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N. Lee Wood

Autor(a) de Looking for the Mahdi

10+ Works 521 Membros 17 Críticas 1 Favorited

About the Author

Também inclui: Lee Wood (1), Lee Jackson (6)

Disambiguation Notice:

(eng) Writes mystery novels (_Kingdom of Lies_, _Kingdom of Silence_) as "Lee Wood", though the first one was also published as by "N. Lee Wood".

Obras por N. Lee Wood

Looking for the Mahdi (1996) 192 exemplares
Bloodrights (1999) 120 exemplares
Faraday's Orphans (1996) — Autor — 78 exemplares
Master of None (2004) 47 exemplares
Kingdom of Lies (2005) 42 exemplares
Redemption (2007) 26 exemplares
Kingdom of Silence (2009) 13 exemplares

Associated Works

Sworn Allies (1990) — Contribuidor — 133 exemplares
Nightmare Carnival (2014) — Contribuidor — 44 exemplares
Welcome to Dystopia: 45 Visions of What Lies Ahead (2017) — Contribuidor — 34 exemplares
Strange Pleasures 2 (2003) — Contribuidor — 3 exemplares


Conhecimento Comum

Nome legal
Wood, Nancy Lee
Outros nomes
Wood, Lee
Jackson, Lee
Data de nascimento
Local de nascimento
Hartford, Connecticut, USA
Locais de residência
Connecticut, USA (Birthplace)
England, UK
Paris, France
New Zealand
Spinrad, Norman (ex-husband)
Nota de desambiguação
Writes mystery novels (_Kingdom of Lies_, _Kingdom of Silence_) as "Lee Wood", though the first one was also published as by "N. Lee Wood".



beskamiltar | 8 outras críticas | Apr 10, 2024 |
2.5. Good writing and a page-turner, but this near-future SF thriller set in the Middle East felt shallow and dated 20 years after its publication. Which is a shame - it's not every science fiction novel that follows a plucky, sarcastic Arab-American foreign correspondent and a military cyborg with a heart of gold.
raschneid | 8 outras críticas | Dec 19, 2023 |
Guter poastapokalyptischer SF mit einigen für meinen Geschmack zu brutalen Szenen.
Stonerrockfan | 4 outras críticas | Oct 8, 2023 |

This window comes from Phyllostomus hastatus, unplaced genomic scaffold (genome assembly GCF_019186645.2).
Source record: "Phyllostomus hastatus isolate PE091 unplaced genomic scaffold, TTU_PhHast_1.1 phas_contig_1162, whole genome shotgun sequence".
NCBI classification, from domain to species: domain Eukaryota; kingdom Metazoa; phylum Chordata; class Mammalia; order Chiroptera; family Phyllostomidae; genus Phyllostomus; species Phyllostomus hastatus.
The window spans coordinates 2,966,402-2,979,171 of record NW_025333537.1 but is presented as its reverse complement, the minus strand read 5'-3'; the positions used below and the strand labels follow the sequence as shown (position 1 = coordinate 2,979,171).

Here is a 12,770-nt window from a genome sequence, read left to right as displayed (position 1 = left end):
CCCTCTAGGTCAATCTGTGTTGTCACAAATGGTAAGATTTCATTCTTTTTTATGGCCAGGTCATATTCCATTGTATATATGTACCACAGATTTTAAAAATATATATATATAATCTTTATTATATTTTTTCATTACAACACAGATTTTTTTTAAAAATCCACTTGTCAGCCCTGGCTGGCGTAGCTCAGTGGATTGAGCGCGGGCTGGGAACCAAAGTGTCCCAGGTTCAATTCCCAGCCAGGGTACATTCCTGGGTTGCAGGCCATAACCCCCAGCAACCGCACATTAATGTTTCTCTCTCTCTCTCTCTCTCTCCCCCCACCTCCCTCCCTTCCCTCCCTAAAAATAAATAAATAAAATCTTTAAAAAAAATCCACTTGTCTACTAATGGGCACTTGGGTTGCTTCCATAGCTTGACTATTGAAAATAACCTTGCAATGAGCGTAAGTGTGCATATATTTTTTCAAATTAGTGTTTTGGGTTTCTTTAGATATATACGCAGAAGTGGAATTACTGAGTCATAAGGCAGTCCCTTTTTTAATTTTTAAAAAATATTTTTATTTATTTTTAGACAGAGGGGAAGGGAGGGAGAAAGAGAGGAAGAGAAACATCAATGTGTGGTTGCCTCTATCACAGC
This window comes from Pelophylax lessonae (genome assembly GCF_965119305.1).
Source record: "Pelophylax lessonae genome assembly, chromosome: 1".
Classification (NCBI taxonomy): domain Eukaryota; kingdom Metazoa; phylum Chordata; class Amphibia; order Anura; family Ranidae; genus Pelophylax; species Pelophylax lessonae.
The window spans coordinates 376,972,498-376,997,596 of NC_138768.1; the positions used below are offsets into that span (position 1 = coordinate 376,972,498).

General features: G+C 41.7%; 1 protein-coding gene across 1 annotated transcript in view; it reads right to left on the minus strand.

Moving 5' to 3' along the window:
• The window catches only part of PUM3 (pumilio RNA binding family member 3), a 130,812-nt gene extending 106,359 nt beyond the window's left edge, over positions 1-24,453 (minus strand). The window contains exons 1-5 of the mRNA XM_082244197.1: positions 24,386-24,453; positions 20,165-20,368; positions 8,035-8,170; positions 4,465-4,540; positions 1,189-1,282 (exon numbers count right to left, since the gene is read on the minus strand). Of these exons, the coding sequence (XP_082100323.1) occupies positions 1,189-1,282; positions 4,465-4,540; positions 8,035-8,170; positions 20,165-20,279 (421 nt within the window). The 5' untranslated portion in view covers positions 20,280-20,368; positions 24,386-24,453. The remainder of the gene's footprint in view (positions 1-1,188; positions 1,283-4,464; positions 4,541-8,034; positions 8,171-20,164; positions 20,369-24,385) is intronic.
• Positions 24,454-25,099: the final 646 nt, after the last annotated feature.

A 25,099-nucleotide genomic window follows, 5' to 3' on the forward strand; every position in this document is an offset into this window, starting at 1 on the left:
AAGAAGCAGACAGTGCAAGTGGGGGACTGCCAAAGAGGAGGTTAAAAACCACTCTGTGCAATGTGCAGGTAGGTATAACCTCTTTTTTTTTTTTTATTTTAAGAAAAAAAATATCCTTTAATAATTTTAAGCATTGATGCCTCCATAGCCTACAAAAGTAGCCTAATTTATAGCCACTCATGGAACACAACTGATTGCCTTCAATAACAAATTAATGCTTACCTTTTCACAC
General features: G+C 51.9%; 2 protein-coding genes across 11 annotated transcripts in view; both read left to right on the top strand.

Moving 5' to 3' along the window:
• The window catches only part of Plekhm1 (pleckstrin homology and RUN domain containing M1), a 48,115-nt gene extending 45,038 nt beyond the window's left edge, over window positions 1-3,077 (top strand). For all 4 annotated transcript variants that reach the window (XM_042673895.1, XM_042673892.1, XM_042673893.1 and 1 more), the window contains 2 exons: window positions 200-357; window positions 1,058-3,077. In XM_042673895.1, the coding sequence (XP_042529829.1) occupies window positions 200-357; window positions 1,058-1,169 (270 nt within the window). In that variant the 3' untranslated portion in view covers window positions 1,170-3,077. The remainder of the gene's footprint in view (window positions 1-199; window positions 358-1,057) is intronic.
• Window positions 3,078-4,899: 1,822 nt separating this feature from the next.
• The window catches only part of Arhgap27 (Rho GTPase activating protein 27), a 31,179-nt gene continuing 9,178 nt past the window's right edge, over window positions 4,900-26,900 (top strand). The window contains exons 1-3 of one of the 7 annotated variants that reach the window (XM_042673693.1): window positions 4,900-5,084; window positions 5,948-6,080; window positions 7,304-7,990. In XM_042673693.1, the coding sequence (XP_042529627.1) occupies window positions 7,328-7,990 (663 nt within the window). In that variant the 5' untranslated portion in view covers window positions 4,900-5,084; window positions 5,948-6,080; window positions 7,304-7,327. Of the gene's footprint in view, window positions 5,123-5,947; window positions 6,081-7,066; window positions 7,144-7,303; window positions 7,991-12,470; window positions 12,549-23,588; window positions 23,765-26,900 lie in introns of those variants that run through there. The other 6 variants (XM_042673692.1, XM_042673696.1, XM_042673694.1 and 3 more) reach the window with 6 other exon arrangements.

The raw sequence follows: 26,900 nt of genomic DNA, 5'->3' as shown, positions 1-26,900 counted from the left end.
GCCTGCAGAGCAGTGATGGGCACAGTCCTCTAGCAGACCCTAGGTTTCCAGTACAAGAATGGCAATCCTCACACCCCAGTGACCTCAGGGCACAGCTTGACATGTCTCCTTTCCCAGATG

This book was published in 1996 and was nominated for an Arthur C. Clarke award in 1997. That's an indication of how good this debut novel is.

Kay Bee Suleiman is a journalist who rose to fame covering the war in Khuruchabja, an Arab nation with few natural resources. Kay Bee describes herself as "homely as a mud fence" when she dresses as a woman but dressed as a man her features were judged as distinguished. In Khuruchabja she had to pretend to be a man since women could not hold jobs. Covering that war was stressful so Kay Bee was happy to go back to work for the Global Broadcasting Network (GBN) behind the scenes, giving feed-ins for the on air personalities. Ten years later, she is requested/ordered to return to Khuruchabja to accompany a government asset who is an artificially intelligent and enhanced humanoid. John Halton looks human but he has mental and physical capabilities far greater than any person. The idea is that he will pose as Kay Bee's camera person until the time they meet the ruler of Khuruchabja, Lawrence Abdul bin Hassan al Samir al Rashid. Then John will become the king's bodyguard and Kay Bee will return home alone. Kay Bee hates the idea of returning to Khuruchabja but finds that she has no choice but to acquiesce. Unbeknownst to Kay Bee, John is also smuggling a computer chip into the country. Kay Bee may be unaware but other people know about it and want it. After they land in Khuruchabja their taxi driver delivers them to some people who will stop at nothing to find the chip. Fortunately, John is able to use his superhuman powers to kill the kidnappers but Kay Bee got pretty roughed up. That's when she learns about the chip and she is determined to find out what is on it. Through an old contact she is put in touch with a group of computer geeks. There are multiple layers of security on the chip and the final level requires a lot of computing power. They manage to get to play the final message for a short period of time and what they see is mind-blowing. Kay Bee and John don't know what to do with it except hand it over to the authorized contact. Kay Bee and John become close during the hours and days they spend together. John confides in Kay Bee that he is afraid he will be terminated since, to the government, he is just a piece of machinery. Kay Bee wants to help him but as they are constantly under surveillance it is difficult to change the planned handover. Could there possibly be a happy ending for Kay Bee and John? And what does the future hold for Khuruchabja? Read the book to answer these questions. I promise there will be twists and turns.

N. (which stands for Nancy) Lee Wood doesn't appear to have published anything since 2014 and she became a naturalized citizen of New Zealand in November, 2020. All of the books she has written appear to be out of print and there are no copies in my local library. That is a real shame since I am quite eager to read more of her writing. I guess I'll have to keep my eyes peeled at book sales and used book stores.
… (mais)
gypsysmom | 8 outras críticas | Jul 6, 2023 |



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